When foals are born at John and Sue Rawding’s Church Farm Stud in Leighton Buzzard, Beds, their priority is to make sure that the mare bonds with the foal.
“We keep an eye on them with closed-circuit television,” explains Sue, “but the last thing you want is spectators. Obviously, foals have to be helped if they don’t suck, but I don’t think they want too much pulling around.”
Sue says that it is important to always think about a horse’s instincts. “We’ll probably put a foal slip on at three days old, but it must be a clean one – you don’t want to use one that has the scent of another foal on it.
“The sense of smell is important and you have to be careful. We once had a rug belonging to another horse on a mare, and the foal went nuts and jumped out.”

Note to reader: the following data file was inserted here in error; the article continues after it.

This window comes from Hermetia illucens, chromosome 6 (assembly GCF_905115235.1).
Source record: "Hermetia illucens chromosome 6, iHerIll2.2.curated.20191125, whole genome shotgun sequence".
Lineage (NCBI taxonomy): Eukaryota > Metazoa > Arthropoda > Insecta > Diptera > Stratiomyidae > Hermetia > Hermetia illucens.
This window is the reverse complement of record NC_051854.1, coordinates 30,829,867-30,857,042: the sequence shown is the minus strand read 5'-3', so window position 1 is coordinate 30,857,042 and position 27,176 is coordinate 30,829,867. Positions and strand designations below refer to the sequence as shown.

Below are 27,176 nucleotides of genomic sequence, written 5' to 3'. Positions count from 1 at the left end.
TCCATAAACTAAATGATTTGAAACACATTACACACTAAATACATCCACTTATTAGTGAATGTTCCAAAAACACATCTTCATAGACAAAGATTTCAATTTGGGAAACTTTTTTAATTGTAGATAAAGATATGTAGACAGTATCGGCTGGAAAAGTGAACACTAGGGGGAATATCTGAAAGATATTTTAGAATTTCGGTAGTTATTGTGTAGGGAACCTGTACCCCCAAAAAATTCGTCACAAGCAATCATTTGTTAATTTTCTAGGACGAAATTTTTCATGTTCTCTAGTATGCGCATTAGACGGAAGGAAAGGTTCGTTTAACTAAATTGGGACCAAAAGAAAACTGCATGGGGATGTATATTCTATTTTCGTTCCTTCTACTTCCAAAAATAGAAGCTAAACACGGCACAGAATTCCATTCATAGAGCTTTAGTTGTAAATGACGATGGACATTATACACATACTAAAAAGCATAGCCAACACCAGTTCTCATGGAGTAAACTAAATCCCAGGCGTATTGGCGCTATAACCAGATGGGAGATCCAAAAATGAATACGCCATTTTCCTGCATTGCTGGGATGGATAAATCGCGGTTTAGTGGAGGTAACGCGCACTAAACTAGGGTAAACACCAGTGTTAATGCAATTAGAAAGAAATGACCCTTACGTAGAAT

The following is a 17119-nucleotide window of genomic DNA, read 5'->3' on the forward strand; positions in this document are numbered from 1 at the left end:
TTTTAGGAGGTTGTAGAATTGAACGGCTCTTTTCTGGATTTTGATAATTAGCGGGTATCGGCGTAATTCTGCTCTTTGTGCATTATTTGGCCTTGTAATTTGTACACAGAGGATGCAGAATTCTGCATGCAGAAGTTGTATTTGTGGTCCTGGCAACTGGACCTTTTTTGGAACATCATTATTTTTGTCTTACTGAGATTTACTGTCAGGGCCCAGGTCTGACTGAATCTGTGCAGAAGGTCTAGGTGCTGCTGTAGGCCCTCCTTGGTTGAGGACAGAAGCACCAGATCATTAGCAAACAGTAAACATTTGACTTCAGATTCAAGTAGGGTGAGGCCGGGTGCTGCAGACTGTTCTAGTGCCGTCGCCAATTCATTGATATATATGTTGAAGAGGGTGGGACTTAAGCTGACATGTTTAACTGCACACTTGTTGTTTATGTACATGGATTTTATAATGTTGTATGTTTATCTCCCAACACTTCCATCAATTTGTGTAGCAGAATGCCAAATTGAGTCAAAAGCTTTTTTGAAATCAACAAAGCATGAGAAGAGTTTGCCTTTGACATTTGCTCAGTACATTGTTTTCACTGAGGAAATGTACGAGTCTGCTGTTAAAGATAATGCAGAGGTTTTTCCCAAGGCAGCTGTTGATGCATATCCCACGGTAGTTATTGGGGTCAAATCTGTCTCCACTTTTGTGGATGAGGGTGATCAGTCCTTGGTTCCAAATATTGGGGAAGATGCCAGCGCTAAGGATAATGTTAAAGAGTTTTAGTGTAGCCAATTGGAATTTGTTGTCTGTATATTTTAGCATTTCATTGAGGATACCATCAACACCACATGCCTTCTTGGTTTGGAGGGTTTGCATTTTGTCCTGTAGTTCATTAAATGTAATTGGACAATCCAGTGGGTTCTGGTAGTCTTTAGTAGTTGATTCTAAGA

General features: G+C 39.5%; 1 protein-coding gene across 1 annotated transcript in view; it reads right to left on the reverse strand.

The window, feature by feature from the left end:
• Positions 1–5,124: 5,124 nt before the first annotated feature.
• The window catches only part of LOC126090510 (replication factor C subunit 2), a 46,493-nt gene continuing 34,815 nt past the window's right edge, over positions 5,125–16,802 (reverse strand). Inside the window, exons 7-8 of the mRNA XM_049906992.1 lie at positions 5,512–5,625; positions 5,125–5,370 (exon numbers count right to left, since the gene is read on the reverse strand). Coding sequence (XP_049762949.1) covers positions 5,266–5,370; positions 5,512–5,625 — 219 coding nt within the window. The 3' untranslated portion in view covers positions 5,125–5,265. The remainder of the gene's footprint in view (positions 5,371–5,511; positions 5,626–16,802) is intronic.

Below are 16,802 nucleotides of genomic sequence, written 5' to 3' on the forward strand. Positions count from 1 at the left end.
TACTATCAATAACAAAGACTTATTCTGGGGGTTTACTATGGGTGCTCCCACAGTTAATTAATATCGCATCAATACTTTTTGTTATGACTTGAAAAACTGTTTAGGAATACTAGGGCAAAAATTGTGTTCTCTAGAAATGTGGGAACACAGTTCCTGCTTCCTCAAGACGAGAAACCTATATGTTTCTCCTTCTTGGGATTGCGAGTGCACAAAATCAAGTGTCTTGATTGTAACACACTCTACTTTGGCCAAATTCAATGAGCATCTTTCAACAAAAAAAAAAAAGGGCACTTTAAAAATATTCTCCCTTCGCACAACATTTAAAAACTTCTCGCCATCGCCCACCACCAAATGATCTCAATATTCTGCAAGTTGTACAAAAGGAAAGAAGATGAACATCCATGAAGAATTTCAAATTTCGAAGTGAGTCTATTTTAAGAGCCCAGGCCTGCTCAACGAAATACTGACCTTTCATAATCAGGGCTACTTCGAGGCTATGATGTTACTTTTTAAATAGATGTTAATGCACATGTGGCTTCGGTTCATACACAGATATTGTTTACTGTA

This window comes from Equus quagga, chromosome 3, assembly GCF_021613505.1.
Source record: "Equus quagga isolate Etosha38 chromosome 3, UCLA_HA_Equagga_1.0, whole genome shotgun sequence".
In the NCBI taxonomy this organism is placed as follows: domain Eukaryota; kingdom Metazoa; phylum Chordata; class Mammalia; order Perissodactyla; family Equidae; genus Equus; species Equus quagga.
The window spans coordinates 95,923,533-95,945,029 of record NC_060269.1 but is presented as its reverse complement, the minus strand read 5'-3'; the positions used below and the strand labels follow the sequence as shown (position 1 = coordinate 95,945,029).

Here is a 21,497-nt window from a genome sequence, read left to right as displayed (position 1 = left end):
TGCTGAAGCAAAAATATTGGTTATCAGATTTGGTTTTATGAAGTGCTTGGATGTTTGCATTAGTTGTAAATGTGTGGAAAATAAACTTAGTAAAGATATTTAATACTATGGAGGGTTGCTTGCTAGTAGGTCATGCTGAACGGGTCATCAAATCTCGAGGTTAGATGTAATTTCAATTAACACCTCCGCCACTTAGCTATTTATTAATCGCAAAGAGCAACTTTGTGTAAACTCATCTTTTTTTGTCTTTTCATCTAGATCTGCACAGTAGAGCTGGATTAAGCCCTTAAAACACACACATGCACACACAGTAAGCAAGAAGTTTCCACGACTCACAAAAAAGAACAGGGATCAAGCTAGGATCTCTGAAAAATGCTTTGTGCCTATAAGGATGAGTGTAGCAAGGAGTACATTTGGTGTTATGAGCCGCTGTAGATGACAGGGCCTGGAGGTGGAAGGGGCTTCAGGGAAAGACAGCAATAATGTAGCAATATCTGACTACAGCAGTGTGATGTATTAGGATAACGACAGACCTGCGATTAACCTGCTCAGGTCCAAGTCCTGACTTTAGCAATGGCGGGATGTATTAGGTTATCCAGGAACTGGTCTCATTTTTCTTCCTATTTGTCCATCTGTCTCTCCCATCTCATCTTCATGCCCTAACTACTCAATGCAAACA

The Rawdings’ foals have to learn to walk out properly, particularly the ones destined for the sales.
“We always lead with a slip rope, never with one that clips on,” says Sue. “If the foal gets away, the slip rope pulls free, but a clipped-on lead rope dangling round its legs can cause damage.”
Sue believes that youngsters have to respect their handlers.
“Ours only have to see John and they practically stand to attention, but no one is softer about horses than him. The important thing is that they respect him. They don’t want to be made a fuss of too much and they certainly don’t want titbits.
“Think ahead. Behaviour that may seem cute in a foal, won’t when he’s a two-year-old.”
The Rawdings find that consistency and routine are the keynotes to handling foals.
“We had one foal this year who was generally a bit wayward, but with routine handling he became perfectly all right.”